NSS emphatically requested that the House of Representatives adopt the Senate version of the NASA Authorization Act of 2010 and commends the House of Representatives for having done so.

The three-year authorization demonstrates a bipartisan cooperative effort on the part of both the House and the Senate to provide a framework for engaging the Executive Branch in a comprehensive dialog on the future of NASA.

NSS Executive Director, Gary Barnhard, offered this statement, “Another piece of history was written on the night of September 29, 2010. Thanks in no small measure to the efforts of citizens from all walks of life who called their representatives to have their voices heard, the House passed the Senate version of the NASA Authorization Act of 2010. This effort does not by any means guarantee the future that we wish to see come to pass, but it does light the way forward along a path that is not the politics of the usual. Even the most ardent critics rose to speak of their vision of a dynamic, engaging, and sustainable space program. Accordingly, we all won this fight. The ideas are on the table. We are earnestly engaged as a nation in the debate on how to secure the future we wish to see come to pass.”

Greg Allison, NSS Executive Vice President and Chair of the Policy Committee elaborated, “Given the deep divisions expressed by the Legislative Branch and the Administration when the President’s plan was first announced, NSS could see that compromise would be needed in order to get a constructive plan for NASA’s future enacted that could both pass through Congress and be accepted by the Administration. The risk of an impasse had to be averted so that true space exploration and development could proceed. We convinced the Space Exploration Alliance to adopt our message of compromise during our February Legislative Blitz in which we echoed this throughout the halls of the Congress. We called for destinations and milestones, for an increase in space commercialization, and for the immediate development of a Heavy-Lift-Launch-Vehicle, rather than an endless study program. We won on all of our major points in the Senate, with the Administration, and ultimately in the House. This proves the effectiveness of our Political Action Network.”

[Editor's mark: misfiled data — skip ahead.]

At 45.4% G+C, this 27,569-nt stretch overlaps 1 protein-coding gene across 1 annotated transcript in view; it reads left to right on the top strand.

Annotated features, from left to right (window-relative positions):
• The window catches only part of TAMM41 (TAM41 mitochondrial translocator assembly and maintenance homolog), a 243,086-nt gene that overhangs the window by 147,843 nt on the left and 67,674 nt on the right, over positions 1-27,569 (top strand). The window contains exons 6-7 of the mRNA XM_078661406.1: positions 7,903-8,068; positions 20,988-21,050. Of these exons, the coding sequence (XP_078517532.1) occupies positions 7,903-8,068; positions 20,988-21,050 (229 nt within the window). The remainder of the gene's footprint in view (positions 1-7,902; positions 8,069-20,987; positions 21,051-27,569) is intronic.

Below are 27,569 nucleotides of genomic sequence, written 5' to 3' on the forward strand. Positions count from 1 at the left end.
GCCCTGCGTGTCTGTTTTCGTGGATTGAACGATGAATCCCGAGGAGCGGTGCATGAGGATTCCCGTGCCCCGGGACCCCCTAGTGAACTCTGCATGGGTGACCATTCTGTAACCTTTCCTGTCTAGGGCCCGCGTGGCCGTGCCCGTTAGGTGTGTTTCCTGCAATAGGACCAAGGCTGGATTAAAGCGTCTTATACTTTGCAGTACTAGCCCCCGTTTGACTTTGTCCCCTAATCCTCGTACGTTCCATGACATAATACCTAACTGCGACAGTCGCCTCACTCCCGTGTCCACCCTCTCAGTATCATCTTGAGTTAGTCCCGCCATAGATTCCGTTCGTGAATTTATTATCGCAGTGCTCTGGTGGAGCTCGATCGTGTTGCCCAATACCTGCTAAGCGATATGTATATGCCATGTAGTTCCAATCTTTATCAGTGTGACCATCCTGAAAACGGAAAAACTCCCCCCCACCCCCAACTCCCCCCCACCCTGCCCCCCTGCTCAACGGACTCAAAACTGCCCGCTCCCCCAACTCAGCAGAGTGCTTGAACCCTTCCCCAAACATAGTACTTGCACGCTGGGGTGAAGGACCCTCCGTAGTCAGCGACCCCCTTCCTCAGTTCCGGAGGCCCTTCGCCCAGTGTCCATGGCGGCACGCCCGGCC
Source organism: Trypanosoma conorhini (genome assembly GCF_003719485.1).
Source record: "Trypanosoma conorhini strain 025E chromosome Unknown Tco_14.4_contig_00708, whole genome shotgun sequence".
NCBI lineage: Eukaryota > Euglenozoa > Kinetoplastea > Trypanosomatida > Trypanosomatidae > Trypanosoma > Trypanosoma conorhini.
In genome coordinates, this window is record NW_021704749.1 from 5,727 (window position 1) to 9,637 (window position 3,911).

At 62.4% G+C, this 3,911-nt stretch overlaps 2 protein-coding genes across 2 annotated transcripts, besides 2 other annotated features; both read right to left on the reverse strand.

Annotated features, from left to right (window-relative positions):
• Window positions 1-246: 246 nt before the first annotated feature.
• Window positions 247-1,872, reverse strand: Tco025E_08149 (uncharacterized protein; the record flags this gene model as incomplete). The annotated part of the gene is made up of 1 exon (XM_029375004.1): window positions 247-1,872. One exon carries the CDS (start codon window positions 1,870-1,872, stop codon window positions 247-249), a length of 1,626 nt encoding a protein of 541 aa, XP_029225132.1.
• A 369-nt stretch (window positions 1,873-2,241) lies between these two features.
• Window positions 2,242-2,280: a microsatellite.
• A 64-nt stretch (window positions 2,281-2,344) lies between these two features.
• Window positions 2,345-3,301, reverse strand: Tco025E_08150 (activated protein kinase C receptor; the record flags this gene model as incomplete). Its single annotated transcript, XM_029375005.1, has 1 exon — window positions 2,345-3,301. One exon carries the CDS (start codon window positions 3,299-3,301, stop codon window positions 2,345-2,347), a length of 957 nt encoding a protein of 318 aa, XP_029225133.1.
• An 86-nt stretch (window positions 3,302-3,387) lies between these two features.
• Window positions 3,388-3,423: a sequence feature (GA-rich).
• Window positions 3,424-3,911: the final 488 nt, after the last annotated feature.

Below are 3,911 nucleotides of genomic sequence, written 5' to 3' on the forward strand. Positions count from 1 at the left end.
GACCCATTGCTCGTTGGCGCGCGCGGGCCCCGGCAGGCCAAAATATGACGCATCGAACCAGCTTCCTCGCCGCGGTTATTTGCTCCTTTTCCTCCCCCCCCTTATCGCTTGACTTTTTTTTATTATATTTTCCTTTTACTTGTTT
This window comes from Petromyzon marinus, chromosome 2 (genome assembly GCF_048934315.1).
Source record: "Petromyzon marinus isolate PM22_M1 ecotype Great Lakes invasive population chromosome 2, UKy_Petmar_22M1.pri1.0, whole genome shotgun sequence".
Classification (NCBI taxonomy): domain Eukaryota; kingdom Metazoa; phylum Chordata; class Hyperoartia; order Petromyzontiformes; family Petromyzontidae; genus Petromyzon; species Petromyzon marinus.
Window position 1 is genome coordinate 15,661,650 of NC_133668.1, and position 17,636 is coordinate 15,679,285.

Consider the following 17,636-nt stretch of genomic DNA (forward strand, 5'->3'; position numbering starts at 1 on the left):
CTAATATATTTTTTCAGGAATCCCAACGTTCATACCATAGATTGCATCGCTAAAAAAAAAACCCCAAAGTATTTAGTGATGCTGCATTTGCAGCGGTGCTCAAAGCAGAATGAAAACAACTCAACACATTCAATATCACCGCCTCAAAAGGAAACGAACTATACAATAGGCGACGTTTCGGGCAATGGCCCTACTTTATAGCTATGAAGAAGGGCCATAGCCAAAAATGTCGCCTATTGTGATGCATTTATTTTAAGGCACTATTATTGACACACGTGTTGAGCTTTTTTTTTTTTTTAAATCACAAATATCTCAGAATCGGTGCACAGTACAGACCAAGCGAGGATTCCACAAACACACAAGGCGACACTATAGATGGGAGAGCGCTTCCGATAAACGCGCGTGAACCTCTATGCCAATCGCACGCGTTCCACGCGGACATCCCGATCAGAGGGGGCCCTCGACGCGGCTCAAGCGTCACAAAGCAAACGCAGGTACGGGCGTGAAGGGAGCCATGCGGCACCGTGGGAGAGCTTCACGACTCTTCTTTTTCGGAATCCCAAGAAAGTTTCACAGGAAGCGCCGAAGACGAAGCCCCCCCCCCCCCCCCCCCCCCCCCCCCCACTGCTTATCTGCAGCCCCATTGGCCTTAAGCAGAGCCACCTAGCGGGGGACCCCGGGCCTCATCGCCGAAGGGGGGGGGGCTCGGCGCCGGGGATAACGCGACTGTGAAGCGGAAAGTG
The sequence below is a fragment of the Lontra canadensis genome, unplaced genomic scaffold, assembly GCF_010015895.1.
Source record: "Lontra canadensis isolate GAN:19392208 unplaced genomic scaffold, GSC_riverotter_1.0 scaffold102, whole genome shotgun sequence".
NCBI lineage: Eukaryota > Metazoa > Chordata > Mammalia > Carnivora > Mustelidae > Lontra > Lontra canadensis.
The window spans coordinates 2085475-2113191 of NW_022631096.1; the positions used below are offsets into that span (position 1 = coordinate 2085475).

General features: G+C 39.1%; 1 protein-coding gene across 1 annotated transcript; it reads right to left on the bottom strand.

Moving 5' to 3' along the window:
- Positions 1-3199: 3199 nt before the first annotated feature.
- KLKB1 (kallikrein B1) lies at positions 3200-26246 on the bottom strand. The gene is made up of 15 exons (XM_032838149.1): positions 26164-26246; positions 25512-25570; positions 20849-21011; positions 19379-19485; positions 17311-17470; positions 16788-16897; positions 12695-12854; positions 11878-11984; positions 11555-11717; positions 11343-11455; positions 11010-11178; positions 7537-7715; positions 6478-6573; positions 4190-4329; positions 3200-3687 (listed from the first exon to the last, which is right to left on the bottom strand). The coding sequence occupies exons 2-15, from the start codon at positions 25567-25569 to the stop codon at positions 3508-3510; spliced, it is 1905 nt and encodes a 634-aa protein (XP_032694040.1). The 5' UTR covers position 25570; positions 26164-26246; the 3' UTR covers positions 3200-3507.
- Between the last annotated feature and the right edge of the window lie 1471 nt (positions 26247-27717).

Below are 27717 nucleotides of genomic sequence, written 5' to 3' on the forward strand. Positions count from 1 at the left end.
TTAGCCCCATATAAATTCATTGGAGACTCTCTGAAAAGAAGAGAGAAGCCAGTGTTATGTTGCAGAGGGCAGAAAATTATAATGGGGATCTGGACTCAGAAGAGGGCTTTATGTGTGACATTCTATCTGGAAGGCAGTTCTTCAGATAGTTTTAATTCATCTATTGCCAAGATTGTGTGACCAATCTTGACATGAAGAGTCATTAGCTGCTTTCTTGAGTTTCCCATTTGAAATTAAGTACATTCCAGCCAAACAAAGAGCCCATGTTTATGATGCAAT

Rick Zucker, Vice President for Public Affairs for the NSS, added, “The NSS has reaffirmed its longstanding and unwavering commitment to further space exploration and development, by calling on the Executive and Legislative branches to incorporate their various proposals into a Unified Space Policy so that the United States can once again begin to move beyond low Earth orbit. This is a major victory for the space advocacy community, our space program, and our nation. However, there is still much work to be done, not the least of which is the passage of an Appropriations Bill that is in accordance with the Authorization.”

Congress has spoken, and the bill now awaits the President’s signature. Going forward, it is incumbent upon Congress, the Administration, NASA, commercial concerns, and non-governmental organizations to all work together to determine how best to leverage the necessary partnerships between the public and private sectors so as to implement both the spirit and the letter of the NASA Authorization Act of 2010.

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